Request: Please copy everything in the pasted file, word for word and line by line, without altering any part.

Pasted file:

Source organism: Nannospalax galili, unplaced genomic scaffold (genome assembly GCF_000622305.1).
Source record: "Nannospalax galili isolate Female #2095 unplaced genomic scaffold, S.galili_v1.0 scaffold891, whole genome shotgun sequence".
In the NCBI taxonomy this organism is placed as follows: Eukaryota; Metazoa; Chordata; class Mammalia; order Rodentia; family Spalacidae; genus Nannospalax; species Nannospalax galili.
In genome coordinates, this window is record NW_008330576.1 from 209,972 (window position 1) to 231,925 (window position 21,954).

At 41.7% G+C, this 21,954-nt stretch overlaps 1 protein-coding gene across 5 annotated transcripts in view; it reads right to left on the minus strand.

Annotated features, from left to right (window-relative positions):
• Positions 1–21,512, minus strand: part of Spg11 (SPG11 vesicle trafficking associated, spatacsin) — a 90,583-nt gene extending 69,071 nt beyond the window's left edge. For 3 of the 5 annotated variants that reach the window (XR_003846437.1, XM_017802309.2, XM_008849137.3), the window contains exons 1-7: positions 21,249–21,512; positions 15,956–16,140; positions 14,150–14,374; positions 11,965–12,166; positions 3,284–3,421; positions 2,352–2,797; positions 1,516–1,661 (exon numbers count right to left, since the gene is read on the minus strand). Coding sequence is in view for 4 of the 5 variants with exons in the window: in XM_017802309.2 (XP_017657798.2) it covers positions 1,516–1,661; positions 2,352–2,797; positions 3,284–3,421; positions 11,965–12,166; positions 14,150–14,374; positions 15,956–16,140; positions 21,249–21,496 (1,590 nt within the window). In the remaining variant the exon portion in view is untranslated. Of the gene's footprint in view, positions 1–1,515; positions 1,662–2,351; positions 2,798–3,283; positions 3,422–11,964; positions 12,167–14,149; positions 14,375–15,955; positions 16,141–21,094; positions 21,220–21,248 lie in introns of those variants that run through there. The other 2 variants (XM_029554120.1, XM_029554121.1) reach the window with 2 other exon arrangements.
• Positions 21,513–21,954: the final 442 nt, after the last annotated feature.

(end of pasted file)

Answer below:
Source organism: Nannospalax galili, unplaced genomic scaffold (genome assembly GCF_000622305.1).
Source record: "Nannospalax galili isolate Female #2095 unplaced genomic scaffold, S.galili_v1.0 scaffold891, whole genome shotgun sequence".
In the NCBI taxonomy this organism is placed as follows: Eukaryota; Metazoa; Chordata; class Mammalia; order Rodentia; family Spalacidae; genus Nannospalax; species Nannospalax galili.
In genome coordinates, this window is record NW_008330576.1 from 209,972 (window position 1) to 231,925 (window position 21,954).

At 41.7% G+C, this 21,954-nt stretch overlaps 1 protein-coding gene across 5 annotated transcripts in view; it reads right to left on the minus strand.

Annotated features, from left to right (window-relative positions):
• Positions 1–21,512, minus strand: part of Spg11 (SPG11 vesicle trafficking associated, spatacsin) — a 90,583-nt gene extending 69,071 nt beyond the window's left edge. For 3 of the 5 annotated variants that reach the window (XR_003846437.1, XM_017802309.2, XM_008849137.3), the window contains exons 1-7: positions 21,249–21,512; positions 15,956–16,140; positions 14,150–14,374; positions 11,965–12,166; positions 3,284–3,421; positions 2,352–2,797; positions 1,516–1,661 (exon numbers count right to left, since the gene is read on the minus strand). Coding sequence is in view for 4 of the 5 variants with exons in the window: in XM_017802309.2 (XP_017657798.2) it covers positions 1,516–1,661; positions 2,352–2,797; positions 3,284–3,421; positions 11,965–12,166; positions 14,150–14,374; positions 15,956–16,140; positions 21,249–21,496 (1,590 nt within the window). In the remaining variant the exon portion in view is untranslated. Of the gene's footprint in view, positions 1–1,515; positions 1,662–2,351; positions 2,798–3,283; positions 3,422–11,964; positions 12,167–14,149; positions 14,375–15,955; positions 16,141–21,094; positions 21,220–21,248 lie in introns of those variants that run through there. The other 2 variants (XM_029554120.1, XM_029554121.1) reach the window with 2 other exon arrangements.
• Positions 21,513–21,954: the final 442 nt, after the last annotated feature.